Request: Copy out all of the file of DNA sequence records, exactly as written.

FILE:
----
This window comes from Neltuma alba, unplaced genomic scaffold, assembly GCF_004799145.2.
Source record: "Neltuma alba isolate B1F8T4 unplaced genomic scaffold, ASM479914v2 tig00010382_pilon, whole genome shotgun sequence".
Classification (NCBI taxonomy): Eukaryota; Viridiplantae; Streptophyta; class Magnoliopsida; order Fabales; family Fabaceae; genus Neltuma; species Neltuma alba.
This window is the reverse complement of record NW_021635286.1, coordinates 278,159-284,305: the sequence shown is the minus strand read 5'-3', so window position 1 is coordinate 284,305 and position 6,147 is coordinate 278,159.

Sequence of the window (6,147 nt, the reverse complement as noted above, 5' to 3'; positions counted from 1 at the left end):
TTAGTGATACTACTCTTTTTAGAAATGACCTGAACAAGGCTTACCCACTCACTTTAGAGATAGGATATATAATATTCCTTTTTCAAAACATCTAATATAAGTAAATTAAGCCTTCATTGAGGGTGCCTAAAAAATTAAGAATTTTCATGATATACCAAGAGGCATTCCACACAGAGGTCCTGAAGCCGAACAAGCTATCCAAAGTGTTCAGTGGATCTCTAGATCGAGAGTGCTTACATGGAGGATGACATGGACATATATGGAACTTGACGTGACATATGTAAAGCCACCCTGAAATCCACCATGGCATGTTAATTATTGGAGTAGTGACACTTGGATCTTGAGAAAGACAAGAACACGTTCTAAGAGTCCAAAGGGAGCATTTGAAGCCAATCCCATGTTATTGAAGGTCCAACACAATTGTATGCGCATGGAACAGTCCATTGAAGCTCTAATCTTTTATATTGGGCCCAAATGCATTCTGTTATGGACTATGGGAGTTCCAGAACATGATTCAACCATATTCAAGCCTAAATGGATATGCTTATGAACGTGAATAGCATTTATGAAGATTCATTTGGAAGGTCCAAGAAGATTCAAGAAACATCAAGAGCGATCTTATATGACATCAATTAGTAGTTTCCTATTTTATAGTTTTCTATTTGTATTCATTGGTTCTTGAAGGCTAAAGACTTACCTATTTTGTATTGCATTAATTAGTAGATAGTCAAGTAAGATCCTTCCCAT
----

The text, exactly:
This window comes from Neltuma alba, unplaced genomic scaffold, assembly GCF_004799145.2.
Source record: "Neltuma alba isolate B1F8T4 unplaced genomic scaffold, ASM479914v2 tig00010382_pilon, whole genome shotgun sequence".
Classification (NCBI taxonomy): Eukaryota; Viridiplantae; Streptophyta; class Magnoliopsida; order Fabales; family Fabaceae; genus Neltuma; species Neltuma alba.
This window is the reverse complement of record NW_021635286.1, coordinates 278,159-284,305: the sequence shown is the minus strand read 5'-3', so window position 1 is coordinate 284,305 and position 6,147 is coordinate 278,159.

Sequence of the window (6,147 nt, the reverse complement as noted above, 5' to 3'; positions counted from 1 at the left end):
TTAGTGATACTACTCTTTTTAGAAATGACCTGAACAAGGCTTACCCACTCACTTTAGAGATAGGATATATAATATTCCTTTTTCAAAACATCTAATATAAGTAAATTAAGCCTTCATTGAGGGTGCCTAAAAAATTAAGAATTTTCATGATATACCAAGAGGCATTCCACACAGAGGTCCTGAAGCCGAACAAGCTATCCAAAGTGTTCAGTGGATCTCTAGATCGAGAGTGCTTACATGGAGGATGACATGGACATATATGGAACTTGACGTGACATATGTAAAGCCACCCTGAAATCCACCATGGCATGTTAATTATTGGAGTAGTGACACTTGGATCTTGAGAAAGACAAGAACACGTTCTAAGAGTCCAAAGGGAGCATTTGAAGCCAATCCCATGTTATTGAAGGTCCAACACAATTGTATGCGCATGGAACAGTCCATTGAAGCTCTAATCTTTTATATTGGGCCCAAATGCATTCTGTTATGGACTATGGGAGTTCCAGAACATGATTCAACCATATTCAAGCCTAAATGGATATGCTTATGAACGTGAATAGCATTTATGAAGATTCATTTGGAAGGTCCAAGAAGATTCAAGAAACATCAAGAGCGATCTTATATGACATCAATTAGTAGTTTCCTATTTTATAGTTTTCTATTTGTATTCATTGGTTCTTGAAGGCTAAAGACTTACCTATTTTGTATTGCATTAATTAGTAGATAGTCAAGTAAGATCCTTCCCAT